Small pizzas and beer are currently on the menu at a new outdoor restaurant that opened over the Memorial Day weekend according to its owner Jeff Curran who is also a self-employed landscaper. But soon this brewery now zoned to be a restaurant rather than a brewery will be serving breakfast said Jeff late last week. It’s located at 163 Washington Avenue on the east end of Portland.
And that location is a disadvantage for Curran he points out with an impressive knowledge of Portland’s city zoning regulations. Jeff explained it this way: his property located at 163 Washington Avenue is in the B-1 Neighborhood Business zone. A brewery with testing area is not permitted within this zone. According to a planning board document. “The existing B-1 zone is intended to provide limited areas for the location of small-scale commercial establishments…complimentary, quiet and generally do not disturb the comfort and enjoyment of the adjoining neighborhood…it should be noted that the B-1 business zone explicity encourages mixed-use buildings which allow for commercial development and high-residential density.” B-2 zoning which Jeff tried to change his brewery to was turned down by the city in 2019. That zone is reserved for commercial development – such as housing developments. Quoting from the city’s own document again, B-2 zoning “allows a broader range of commercial uses, ,such as retail and restaurant uses, as well as long-impact industrial uses including distilleries, and brewries by right……”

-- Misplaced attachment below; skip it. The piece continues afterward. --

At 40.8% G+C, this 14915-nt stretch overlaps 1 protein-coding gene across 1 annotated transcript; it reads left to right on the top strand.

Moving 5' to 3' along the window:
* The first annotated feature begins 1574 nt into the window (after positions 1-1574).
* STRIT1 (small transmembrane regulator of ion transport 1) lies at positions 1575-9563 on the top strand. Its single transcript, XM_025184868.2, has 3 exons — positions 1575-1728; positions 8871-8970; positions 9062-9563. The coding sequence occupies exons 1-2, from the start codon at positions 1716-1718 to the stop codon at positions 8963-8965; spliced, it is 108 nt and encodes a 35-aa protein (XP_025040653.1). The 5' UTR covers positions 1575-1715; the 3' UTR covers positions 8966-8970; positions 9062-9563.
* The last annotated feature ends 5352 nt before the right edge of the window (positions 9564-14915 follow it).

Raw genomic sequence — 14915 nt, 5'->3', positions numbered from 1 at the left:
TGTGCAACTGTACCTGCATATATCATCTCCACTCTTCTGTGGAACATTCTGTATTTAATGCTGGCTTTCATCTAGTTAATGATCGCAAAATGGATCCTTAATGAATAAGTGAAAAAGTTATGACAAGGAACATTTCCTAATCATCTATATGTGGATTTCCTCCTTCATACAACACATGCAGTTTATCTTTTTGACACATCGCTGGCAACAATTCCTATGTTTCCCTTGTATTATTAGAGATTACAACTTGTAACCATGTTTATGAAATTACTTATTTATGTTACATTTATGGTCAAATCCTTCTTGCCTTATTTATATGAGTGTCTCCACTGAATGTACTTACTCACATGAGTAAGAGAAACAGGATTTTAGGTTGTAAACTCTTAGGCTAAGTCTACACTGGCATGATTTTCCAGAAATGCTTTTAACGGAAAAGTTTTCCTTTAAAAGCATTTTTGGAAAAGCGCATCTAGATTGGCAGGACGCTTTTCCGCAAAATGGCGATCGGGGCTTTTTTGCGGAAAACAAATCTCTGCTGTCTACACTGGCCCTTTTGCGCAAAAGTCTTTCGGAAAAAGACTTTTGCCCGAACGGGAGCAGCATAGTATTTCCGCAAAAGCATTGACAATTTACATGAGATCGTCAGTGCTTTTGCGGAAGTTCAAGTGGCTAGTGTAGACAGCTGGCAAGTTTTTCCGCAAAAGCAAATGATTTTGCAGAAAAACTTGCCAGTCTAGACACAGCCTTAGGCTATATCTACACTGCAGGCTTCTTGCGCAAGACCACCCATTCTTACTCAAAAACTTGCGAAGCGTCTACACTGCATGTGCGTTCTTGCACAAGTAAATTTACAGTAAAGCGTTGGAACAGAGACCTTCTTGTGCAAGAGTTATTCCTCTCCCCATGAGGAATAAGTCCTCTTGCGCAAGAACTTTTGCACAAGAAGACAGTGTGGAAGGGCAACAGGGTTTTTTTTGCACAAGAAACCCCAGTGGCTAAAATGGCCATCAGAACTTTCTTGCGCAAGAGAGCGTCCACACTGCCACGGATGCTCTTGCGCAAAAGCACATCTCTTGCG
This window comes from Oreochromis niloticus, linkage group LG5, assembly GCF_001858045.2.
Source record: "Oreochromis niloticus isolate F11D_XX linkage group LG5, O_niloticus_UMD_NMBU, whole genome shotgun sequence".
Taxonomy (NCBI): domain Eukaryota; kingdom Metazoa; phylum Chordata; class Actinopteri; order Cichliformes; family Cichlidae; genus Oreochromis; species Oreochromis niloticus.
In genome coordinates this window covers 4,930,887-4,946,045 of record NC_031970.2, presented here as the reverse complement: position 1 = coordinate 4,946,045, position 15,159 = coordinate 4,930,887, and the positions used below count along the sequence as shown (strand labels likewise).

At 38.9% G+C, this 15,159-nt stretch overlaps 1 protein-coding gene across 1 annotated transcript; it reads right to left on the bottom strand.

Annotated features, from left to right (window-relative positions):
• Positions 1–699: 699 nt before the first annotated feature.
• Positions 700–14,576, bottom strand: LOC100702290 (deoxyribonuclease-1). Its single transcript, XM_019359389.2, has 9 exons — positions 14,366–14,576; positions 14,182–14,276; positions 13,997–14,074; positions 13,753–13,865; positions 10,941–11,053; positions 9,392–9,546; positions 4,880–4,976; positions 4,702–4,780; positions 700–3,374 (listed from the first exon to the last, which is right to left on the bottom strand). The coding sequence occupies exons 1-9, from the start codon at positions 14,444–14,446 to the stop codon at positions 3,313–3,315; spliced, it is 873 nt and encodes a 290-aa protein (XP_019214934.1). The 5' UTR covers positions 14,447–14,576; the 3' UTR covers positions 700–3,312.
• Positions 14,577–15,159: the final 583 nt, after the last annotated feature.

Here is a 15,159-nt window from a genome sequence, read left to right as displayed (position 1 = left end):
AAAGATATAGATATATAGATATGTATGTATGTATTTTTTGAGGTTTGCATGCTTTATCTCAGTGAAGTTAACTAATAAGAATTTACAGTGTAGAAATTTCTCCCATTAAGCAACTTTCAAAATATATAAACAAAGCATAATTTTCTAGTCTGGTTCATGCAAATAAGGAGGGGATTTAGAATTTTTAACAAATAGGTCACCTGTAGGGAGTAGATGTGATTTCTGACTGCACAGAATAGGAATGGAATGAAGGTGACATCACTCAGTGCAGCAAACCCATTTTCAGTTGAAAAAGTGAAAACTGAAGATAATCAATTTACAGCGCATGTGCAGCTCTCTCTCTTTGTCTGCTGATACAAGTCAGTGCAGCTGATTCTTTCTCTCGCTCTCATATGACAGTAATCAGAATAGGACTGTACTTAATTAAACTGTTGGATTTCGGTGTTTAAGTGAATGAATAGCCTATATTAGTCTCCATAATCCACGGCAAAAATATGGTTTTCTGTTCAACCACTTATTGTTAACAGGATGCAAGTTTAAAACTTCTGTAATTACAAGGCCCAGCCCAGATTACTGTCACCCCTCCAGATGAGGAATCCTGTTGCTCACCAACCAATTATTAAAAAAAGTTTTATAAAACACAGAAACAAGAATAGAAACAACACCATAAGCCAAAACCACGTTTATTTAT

So, get this: Jeff’s beer is now imported. It is imported from Cape Elizabeth where it is distilled! That’s because beer can not be distilled in a B-1 Zone. It’s open Wednesday – Sunday from noon – 8:00 pm
Jeff has taken the matter into his own hands. He has filed an appeal in Superior Court to reverse the city’s decision not to grant him a map amendment from B-1 to B-2. Stay stuned.
It shouldn’t be a surprise; the city makes lots of unpopular decisions these days! Maybe real estate development is in their short-cited vision?